Whose Innovation Performance Benefits More from External Networks: Entrepreneurial or Conservative Firms

W. Baker, A. Grinstein, N. Harmancioglu

Research output: Contribution to JournalArticleAcademicpeer-review

Abstract

The primary contribution of this research is positing and empirically supporting the proposition that learning through external networks disproportionately benefits conservative, risk-averse firms. The construct, entrepreneurial orientation (EO), is used to discriminate conservative, risk-averse firms from proactive, risk-seeking firms. Organizational learning theory and social capital theory are employed to support our hypotheses. Based on a study of 1978 U.S. firms, the paper suggests that the utilization of external networks (i.e., the process of learning from information, perspectives, and insights embedded in external networks) may act as a primary driver for innovation for those firms that are either not inclined and/or do not have the capabilities to adopt entrepreneurial culture. Specifically, weak EO firms' innovation performance benefits from utilizing external networks more than strong EO firms'. This research also tests for the moderating role of firm size and finds that the negative moderating effect of EO on the external network utilization-innovation performance relationship is more pronounced in small and medium sized enterprises (SMEs) than large firms.
Original languageEnglish
Pages (from-to)104-120
JournalJournal of Product Innovation Management
Volume33
Issue number1
DOIs
Publication statusPublished - 2016

Fingerprint

Innovation
Innovation performance
Entrepreneurial networks
Industry
Entrepreneurial orientation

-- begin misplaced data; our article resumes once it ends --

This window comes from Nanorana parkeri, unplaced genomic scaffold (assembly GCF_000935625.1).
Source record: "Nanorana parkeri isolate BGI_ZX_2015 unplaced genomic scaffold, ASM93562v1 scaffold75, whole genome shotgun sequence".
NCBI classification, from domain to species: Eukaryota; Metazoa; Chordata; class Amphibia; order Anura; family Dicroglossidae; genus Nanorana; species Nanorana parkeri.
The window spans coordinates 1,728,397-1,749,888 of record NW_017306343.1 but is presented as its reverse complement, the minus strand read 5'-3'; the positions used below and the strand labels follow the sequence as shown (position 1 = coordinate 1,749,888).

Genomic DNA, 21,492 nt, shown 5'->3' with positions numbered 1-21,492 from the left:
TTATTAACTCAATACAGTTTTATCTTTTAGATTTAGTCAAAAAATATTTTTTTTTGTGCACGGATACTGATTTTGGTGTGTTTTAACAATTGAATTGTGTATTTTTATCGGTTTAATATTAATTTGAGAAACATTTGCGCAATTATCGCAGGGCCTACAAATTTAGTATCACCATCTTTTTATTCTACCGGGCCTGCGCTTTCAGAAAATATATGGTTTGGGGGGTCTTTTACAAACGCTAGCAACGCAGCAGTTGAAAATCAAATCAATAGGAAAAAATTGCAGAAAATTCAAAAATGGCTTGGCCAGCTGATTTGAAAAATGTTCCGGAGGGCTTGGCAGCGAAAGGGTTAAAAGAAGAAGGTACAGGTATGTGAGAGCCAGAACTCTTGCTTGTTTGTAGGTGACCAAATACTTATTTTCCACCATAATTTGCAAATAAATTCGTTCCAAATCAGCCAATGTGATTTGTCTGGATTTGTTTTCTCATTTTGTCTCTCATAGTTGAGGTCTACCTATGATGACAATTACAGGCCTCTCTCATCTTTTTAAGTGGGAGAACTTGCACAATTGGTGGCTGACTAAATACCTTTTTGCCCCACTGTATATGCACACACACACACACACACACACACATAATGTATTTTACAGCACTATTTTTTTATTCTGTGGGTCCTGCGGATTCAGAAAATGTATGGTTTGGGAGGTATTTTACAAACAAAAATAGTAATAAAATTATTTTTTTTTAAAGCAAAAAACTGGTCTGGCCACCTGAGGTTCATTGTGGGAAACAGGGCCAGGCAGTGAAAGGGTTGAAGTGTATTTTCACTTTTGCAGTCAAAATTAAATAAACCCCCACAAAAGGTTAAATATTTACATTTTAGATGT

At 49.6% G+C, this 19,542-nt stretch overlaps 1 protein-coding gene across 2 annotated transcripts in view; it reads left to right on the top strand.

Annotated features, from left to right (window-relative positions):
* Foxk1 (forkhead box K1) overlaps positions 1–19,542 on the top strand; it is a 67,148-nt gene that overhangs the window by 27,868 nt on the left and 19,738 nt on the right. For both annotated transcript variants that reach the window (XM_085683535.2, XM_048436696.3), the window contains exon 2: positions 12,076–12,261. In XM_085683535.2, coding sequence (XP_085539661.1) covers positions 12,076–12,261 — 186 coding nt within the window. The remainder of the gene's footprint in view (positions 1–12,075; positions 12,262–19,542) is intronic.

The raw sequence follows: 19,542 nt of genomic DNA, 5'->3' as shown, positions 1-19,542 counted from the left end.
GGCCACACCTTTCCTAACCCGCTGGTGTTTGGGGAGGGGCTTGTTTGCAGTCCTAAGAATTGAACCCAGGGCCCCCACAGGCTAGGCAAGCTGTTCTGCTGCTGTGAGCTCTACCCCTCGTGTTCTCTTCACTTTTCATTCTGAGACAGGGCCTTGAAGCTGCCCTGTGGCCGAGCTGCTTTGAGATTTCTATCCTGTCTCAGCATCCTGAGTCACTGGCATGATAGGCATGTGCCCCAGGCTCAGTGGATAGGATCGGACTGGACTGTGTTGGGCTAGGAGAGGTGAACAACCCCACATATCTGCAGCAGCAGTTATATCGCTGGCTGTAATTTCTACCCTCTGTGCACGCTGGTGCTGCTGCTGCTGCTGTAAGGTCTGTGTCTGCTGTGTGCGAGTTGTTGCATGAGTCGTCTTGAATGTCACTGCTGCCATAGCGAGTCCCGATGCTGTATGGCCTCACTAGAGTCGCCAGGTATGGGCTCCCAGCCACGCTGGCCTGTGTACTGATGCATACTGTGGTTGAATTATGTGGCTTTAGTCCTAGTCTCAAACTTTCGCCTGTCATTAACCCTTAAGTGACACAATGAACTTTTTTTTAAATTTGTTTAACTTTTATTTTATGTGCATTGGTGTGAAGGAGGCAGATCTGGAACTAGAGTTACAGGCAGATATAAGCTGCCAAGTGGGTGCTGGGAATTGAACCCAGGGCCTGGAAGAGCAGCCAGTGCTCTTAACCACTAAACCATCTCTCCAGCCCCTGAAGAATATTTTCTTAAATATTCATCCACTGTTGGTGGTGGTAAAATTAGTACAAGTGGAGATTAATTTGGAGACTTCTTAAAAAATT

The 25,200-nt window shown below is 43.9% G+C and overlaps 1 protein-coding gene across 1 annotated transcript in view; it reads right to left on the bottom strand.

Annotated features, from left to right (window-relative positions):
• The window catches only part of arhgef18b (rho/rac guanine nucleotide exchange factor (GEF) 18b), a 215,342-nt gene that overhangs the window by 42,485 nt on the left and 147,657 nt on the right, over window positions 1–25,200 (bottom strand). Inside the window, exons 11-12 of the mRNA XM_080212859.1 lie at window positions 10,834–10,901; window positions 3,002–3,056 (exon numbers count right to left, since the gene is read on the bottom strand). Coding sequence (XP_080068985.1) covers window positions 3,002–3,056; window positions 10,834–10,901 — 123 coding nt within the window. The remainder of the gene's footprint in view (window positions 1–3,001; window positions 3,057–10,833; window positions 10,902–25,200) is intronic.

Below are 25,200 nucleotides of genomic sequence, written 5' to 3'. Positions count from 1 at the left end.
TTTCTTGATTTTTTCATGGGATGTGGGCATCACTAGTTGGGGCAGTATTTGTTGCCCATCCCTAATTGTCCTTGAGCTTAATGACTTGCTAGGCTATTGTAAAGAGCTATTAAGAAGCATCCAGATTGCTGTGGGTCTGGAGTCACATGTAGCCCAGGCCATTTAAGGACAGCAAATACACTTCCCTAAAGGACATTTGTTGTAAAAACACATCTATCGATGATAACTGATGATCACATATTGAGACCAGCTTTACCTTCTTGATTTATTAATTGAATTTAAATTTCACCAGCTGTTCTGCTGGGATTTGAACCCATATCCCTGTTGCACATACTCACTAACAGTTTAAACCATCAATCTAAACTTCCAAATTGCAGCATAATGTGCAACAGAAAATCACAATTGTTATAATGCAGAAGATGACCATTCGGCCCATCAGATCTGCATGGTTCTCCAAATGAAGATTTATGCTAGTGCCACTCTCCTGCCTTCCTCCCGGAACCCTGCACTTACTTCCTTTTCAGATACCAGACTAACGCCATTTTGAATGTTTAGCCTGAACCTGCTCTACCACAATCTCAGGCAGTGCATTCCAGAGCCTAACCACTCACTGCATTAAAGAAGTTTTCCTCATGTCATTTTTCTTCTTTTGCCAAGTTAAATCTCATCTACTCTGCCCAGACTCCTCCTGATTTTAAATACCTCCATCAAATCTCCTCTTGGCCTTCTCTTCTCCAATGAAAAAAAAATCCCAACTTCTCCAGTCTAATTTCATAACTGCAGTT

Risk-averse

Cite this

@article{d486ae05c2ff444ab0ee6f5fe019250e,
title = "Whose Innovation Performance Benefits More from External Networks: Entrepreneurial or Conservative Firms",
abstract = "The primary contribution of this research is positing and empirically supporting the proposition that learning through external networks disproportionately benefits conservative, risk-averse firms. The construct, entrepreneurial orientation (EO), is used to discriminate conservative, risk-averse firms from proactive, risk-seeking firms. Organizational learning theory and social capital theory are employed to support our hypotheses. Based on a study of 1978 U.S. firms, the paper suggests that the utilization of external networks (i.e., the process of learning from information, perspectives, and insights embedded in external networks) may act as a primary driver for innovation for those firms that are either not inclined and/or do not have the capabilities to adopt entrepreneurial culture. Specifically, weak EO firms' innovation performance benefits from utilizing external networks more than strong EO firms'. This research also tests for the moderating role of firm size and finds that the negative moderating effect of EO on the external network utilization-innovation performance relationship is more pronounced in small and medium sized enterprises (SMEs) than large firms.",
author = "W. Baker and A. Grinstein and N. Harmancioglu",
year = "2016",
doi = "10.1111/jpim.12263",
language = "English",
volume = "33",
pages = "104--120",